- Created by: Michhell
- Created on: 20-03-20 14:01
How do they innovate?
By a combination of internal and external sources. Examples of internal sources are: R&D, management, marketing etc... External sources include: capital goods, purchase of patents, proximity to universities and contracting out...
By having internal and domestic staff, you can benefit from more loyalty, reactive to changing strategy and are closer to top/decision makers in the company. Whereas, getting staff from foreign sources are often within subsidiaries, require integration.
- Starting with their product domestically, they have better control over the process. They can then expand overseas by producing locally, then shipping it wherever they desire, or by licensing, or by actually moving a portion of the production abroad. (Highly seen in the tech industry, the flow of patents overseas).
- They build a multinational, but intrafirm. Combining the activities of many subsidiaries into a single network of innovation. This includes R&D, physical sites, greenfield investments (creating a subsidiary in a foreign country, from scratch, a form of FDI)
- Joint ventures for technologically innovative projects, exchanging information for technical information and/or equipment to complete a specific project.
MNEs own 1/4 of all sources of national tech, yet national firms tend to have a higher innovation intensity than MNE's. Japanese MNE's are loyal to Japan's geography, tending to innovate close to home, rather than overseas.
4 types of innovation processes
By Goschal and Bartlett:
- Centre for global - centre branching all over the place like an octopus, concentrated and controlling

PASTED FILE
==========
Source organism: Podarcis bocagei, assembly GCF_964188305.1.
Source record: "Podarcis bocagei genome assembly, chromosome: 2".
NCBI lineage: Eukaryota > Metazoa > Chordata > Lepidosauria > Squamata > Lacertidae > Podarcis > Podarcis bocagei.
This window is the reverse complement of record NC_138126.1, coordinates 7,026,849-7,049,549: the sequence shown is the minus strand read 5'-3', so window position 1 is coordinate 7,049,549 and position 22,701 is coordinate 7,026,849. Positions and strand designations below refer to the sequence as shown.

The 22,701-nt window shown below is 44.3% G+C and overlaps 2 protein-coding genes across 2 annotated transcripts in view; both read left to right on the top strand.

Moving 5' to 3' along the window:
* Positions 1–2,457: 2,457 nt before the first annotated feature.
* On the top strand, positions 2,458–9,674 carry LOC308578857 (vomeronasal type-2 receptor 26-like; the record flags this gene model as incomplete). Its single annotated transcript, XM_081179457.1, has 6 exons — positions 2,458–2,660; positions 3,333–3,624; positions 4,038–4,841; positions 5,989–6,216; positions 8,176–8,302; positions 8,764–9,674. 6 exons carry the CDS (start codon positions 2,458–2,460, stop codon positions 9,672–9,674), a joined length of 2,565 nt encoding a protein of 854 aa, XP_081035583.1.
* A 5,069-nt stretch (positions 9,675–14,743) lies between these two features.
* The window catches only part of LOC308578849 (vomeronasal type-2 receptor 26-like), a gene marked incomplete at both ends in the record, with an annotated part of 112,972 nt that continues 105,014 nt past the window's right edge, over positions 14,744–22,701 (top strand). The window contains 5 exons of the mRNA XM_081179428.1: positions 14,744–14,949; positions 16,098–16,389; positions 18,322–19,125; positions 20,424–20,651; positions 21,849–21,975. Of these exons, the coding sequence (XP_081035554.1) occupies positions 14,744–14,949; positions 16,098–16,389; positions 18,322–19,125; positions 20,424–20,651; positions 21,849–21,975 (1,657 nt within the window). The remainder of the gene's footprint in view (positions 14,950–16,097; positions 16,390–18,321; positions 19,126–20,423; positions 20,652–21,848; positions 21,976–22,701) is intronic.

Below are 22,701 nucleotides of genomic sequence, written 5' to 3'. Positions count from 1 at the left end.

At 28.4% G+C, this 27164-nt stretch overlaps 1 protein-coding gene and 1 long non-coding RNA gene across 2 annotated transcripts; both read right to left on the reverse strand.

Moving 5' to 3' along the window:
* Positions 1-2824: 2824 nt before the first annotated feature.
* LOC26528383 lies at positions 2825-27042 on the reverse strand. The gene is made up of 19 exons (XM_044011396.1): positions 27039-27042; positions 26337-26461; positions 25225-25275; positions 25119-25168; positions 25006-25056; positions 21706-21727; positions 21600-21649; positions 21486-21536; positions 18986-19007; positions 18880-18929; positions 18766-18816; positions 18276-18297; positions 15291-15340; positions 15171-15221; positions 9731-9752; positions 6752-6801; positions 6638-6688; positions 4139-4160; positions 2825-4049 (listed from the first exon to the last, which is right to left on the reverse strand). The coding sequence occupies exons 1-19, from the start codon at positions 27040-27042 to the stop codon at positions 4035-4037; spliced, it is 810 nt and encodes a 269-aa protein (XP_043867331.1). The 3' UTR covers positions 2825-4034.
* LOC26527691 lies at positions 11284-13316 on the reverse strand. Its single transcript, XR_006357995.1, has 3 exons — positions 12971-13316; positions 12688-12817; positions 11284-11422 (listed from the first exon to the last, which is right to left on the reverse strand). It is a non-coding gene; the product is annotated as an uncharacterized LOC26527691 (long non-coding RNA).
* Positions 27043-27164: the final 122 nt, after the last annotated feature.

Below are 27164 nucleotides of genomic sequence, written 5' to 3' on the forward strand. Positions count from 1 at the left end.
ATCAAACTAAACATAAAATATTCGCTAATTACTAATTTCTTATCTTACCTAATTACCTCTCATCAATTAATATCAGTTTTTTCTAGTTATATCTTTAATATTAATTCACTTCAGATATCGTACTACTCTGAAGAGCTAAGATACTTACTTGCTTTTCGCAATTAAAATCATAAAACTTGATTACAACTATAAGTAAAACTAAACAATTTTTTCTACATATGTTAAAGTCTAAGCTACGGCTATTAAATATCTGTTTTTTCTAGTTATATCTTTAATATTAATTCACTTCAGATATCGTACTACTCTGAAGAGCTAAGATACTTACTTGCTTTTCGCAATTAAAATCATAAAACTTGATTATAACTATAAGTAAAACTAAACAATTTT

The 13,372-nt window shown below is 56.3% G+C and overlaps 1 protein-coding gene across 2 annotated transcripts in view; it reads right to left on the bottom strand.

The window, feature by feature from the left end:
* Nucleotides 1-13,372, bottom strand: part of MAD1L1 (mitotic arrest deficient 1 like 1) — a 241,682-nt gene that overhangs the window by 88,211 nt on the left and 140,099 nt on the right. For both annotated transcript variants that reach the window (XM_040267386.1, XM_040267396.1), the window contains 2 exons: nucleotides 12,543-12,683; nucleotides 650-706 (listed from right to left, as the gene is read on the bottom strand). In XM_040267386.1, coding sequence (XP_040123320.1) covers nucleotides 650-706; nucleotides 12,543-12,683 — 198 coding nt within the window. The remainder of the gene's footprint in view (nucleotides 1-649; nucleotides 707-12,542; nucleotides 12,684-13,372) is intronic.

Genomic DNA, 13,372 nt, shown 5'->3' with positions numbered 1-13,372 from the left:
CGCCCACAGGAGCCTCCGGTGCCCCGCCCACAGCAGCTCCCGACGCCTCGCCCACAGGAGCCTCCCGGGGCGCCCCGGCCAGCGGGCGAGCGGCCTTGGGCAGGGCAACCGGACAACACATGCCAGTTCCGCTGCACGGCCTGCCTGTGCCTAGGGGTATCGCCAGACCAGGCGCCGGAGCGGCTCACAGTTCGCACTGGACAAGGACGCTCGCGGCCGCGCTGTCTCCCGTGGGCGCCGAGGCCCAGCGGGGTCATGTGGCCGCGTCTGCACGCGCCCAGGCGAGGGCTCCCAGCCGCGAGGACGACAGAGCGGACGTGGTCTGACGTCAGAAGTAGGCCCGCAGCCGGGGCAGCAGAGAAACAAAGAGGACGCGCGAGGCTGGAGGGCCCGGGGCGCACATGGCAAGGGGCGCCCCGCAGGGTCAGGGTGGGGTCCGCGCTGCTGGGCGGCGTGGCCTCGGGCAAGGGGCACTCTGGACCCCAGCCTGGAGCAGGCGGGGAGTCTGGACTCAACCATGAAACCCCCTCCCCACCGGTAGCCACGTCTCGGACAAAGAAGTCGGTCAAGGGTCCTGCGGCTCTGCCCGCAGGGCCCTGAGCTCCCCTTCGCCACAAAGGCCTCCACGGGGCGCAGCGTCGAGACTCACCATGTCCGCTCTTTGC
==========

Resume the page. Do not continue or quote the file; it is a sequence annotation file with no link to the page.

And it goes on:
- Local for local - driven by local users needs, conglomerate
- Local for global - getting the advantage from various national innovation systems, exploit coordination, but risks being unable to coordinate to deliver a product
- Global for global - high coordination and managerial costs, but sacrifices specific local needs, standardised models for all markets.
Corporations can co-operate with rivals: sharing the risks, sharing the costs, acquiring complementary know-how, as well as ripe learning opportunities.
In the present day, firms are more likely to collaborate with rivals. Though, American firms tend to have stronger competitive advantages. The global South firms do not generally collaborate with other global South companies.
What is a patent?
A patent consists of a set of exclusive rights:
- granted by a sovereign state
- to an inventor/applicant
- for a limited period of time
- in exchange for the public disclosure of an invention
Difficulty of patents
- The owner of IPRs is less aware of the IPR violation
- More difficult to assess the damage to the IPR owner
- Will you find in jail more wallet thieves than CD thieves?
- Are governments responsible? And, if so, are they to blame?
- Not all inventions are patented
- Not all innovations are patented
- Not all inventions are patentable
- Not all patents are inventions
- Not all patents become innovations
- More generally, not all knowledge generating activities are associated to IPRs
See the Sydney Winters multistage "conditions for effective patents" diagram on the lecture slides.